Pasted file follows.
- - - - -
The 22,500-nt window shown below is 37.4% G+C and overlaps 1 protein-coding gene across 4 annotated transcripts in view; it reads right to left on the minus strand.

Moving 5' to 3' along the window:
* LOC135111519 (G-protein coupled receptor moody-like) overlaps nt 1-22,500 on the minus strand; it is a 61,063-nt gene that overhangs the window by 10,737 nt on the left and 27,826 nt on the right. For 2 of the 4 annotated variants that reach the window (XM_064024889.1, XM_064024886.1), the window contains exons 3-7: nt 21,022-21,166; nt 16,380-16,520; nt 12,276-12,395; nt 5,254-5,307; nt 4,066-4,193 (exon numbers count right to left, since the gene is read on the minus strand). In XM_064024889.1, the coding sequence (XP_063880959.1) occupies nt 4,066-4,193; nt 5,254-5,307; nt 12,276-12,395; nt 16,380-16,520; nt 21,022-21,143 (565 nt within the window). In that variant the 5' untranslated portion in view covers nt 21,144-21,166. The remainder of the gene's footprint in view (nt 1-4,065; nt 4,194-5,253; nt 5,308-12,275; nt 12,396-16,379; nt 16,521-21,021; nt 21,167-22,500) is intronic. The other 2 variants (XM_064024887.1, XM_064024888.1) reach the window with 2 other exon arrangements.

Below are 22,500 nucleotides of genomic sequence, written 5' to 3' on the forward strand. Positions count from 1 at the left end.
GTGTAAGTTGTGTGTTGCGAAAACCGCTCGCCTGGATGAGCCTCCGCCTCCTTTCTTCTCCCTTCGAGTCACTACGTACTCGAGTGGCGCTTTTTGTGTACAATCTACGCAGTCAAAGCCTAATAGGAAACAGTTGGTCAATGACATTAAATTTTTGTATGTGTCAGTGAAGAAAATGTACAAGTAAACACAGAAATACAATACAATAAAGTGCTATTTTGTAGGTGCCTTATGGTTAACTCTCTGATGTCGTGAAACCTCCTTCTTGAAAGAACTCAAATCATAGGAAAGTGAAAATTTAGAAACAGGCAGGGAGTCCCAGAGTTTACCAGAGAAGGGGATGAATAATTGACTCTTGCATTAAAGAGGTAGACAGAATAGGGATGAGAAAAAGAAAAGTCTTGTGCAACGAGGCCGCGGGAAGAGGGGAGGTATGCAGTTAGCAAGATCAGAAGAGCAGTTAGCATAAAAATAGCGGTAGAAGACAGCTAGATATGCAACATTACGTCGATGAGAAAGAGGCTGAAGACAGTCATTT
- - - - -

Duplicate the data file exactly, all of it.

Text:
The 22,500-nt window shown below is 37.4% G+C and overlaps 1 protein-coding gene across 4 annotated transcripts in view; it reads right to left on the minus strand.

Moving 5' to 3' along the window:
* LOC135111519 (G-protein coupled receptor moody-like) overlaps nt 1-22,500 on the minus strand; it is a 61,063-nt gene that overhangs the window by 10,737 nt on the left and 27,826 nt on the right. For 2 of the 4 annotated variants that reach the window (XM_064024889.1, XM_064024886.1), the window contains exons 3-7: nt 21,022-21,166; nt 16,380-16,520; nt 12,276-12,395; nt 5,254-5,307; nt 4,066-4,193 (exon numbers count right to left, since the gene is read on the minus strand). In XM_064024889.1, the coding sequence (XP_063880959.1) occupies nt 4,066-4,193; nt 5,254-5,307; nt 12,276-12,395; nt 16,380-16,520; nt 21,022-21,143 (565 nt within the window). In that variant the 5' untranslated portion in view covers nt 21,144-21,166. The remainder of the gene's footprint in view (nt 1-4,065; nt 4,194-5,253; nt 5,308-12,275; nt 12,396-16,379; nt 16,521-21,021; nt 21,167-22,500) is intronic. The other 2 variants (XM_064024887.1, XM_064024888.1) reach the window with 2 other exon arrangements.

Below are 22,500 nucleotides of genomic sequence, written 5' to 3' on the forward strand. Positions count from 1 at the left end.
GTGTAAGTTGTGTGTTGCGAAAACCGCTCGCCTGGATGAGCCTCCGCCTCCTTTCTTCTCCCTTCGAGTCACTACGTACTCGAGTGGCGCTTTTTGTGTACAATCTACGCAGTCAAAGCCTAATAGGAAACAGTTGGTCAATGACATTAAATTTTTGTATGTGTCAGTGAAGAAAATGTACAAGTAAACACAGAAATACAATACAATAAAGTGCTATTTTGTAGGTGCCTTATGGTTAACTCTCTGATGTCGTGAAACCTCCTTCTTGAAAGAACTCAAATCATAGGAAAGTGAAAATTTAGAAACAGGCAGGGAGTCCCAGAGTTTACCAGAGAAGGGGATGAATAATTGACTCTTGCATTAAAGAGGTAGACAGAATAGGGATGAGAAAAAGAAAAGTCTTGTGCAACGAGGCCGCGGGAAGAGGGGAGGTATGCAGTTAGCAAGATCAGAAGAGCAGTTAGCATAAAAATAGCGGTAGAAGACAGCTAGATATGCAACATTACGTCGATGAGAAAGAGGCTGAAGACAGTCATTT